Given technological advances in lasers and other skin care treatments, freckle removal is easier now than ever before.
Herpes simplex viruses spread from person to person through close contact. You can get a herpes simplex virus from touching a herpes sore. Most people, however, get herpes simplex from an infected person who does not have sores. Doctors call this “asymptomatic viral shedding.”
Appropriate wound care is needed, and treatment for secondary bacterial skin infections may be required.
Psoriasis is a common skin condition that changes the life cycle of skin cells. Psoriasis causes cells to build up rapidly on the surface of the skin. The extra skin cells form thick, silvery scales and itchy, dry, red patches that are sometimes painful.
Psoriasis is a persistent, long-lasting (chronic) disease. There may be times when your psoriasis symptoms get better alternating with times your psoriasis worsens.
The primary goal of treatment is to stop the skin cells from growing so quickly. While there isn’t a cure, psoriasis treatments may offer significant relief. Lifestyle measures, such as using a nonprescription cortisone cream and exposing your skin to small amounts of natural sunlight, also may improve your psoriasis symptoms.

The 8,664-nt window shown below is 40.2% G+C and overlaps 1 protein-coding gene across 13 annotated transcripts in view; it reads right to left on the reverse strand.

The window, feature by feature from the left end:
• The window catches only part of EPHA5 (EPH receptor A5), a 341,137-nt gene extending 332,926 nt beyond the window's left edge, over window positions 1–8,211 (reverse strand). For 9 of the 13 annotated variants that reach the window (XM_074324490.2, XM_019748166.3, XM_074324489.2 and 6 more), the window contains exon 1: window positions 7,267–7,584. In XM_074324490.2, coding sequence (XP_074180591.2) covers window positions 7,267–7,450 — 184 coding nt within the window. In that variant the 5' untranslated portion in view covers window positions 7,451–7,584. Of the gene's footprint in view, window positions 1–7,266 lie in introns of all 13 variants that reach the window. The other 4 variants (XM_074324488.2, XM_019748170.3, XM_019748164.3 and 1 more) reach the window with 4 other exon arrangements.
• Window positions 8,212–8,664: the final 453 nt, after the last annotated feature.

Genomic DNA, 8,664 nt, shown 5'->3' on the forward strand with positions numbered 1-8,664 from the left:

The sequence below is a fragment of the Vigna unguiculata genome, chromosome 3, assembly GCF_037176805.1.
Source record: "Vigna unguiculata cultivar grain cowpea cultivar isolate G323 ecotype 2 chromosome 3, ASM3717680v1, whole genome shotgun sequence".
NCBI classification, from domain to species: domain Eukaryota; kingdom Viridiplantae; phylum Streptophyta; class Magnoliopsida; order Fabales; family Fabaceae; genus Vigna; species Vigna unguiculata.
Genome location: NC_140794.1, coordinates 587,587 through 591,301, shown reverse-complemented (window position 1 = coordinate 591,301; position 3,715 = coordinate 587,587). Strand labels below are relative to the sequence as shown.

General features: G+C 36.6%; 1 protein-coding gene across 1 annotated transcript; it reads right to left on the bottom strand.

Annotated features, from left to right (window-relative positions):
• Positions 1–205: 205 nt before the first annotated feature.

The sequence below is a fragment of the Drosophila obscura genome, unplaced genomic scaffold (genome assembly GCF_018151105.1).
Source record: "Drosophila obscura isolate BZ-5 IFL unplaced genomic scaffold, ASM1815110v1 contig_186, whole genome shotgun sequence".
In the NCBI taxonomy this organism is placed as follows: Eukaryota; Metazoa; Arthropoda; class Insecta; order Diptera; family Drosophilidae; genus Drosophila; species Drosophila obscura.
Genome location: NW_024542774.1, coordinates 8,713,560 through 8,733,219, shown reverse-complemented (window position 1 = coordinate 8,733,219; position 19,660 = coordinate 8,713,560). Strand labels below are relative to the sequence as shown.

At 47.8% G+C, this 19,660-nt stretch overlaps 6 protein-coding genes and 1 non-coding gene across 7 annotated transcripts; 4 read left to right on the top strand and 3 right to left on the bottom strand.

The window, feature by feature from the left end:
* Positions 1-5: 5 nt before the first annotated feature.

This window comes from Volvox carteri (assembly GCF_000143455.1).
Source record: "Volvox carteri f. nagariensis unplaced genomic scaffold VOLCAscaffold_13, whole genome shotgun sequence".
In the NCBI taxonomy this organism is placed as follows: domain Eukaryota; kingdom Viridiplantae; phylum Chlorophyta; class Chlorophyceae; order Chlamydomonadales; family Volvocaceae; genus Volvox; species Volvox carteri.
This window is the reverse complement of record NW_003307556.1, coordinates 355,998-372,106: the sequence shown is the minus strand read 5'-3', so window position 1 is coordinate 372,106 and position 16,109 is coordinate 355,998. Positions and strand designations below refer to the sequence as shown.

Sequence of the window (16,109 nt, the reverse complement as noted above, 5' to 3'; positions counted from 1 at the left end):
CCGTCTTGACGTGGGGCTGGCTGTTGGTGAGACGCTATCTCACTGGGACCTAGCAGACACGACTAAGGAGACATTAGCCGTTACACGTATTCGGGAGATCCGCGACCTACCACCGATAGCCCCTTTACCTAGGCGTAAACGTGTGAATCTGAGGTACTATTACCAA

A scar isn’t bad if it’s small or in a location that’s easy to conceal. But when it’s not, you may wonder if there’s a way to treat it, other than hiding it under your clothes, that will make it go away or at least change how it looks.
The truth is the scar will never completely go away. But there are some methods that can help reduce its size and change its appearance.
Our experts help you ease the doubts because it’s clinically shown to improve the overall appearance, color, and texture of scars.
Warts are local growths in the skin that are caused by human papillomavirus (HPV) infection. There are over 100 types of HPVs. Some HPV types infect the genital tract, producing genital warts and cancers in these areas. Other, different HPV types are responsible for common skin warts and are not associated with cancer. Although warts are considered to be contagious, it is common for just one family member to have them. In addition, they often affect just one part of the body (such as the hands or the feet), but they can be spread to other areas by picking them.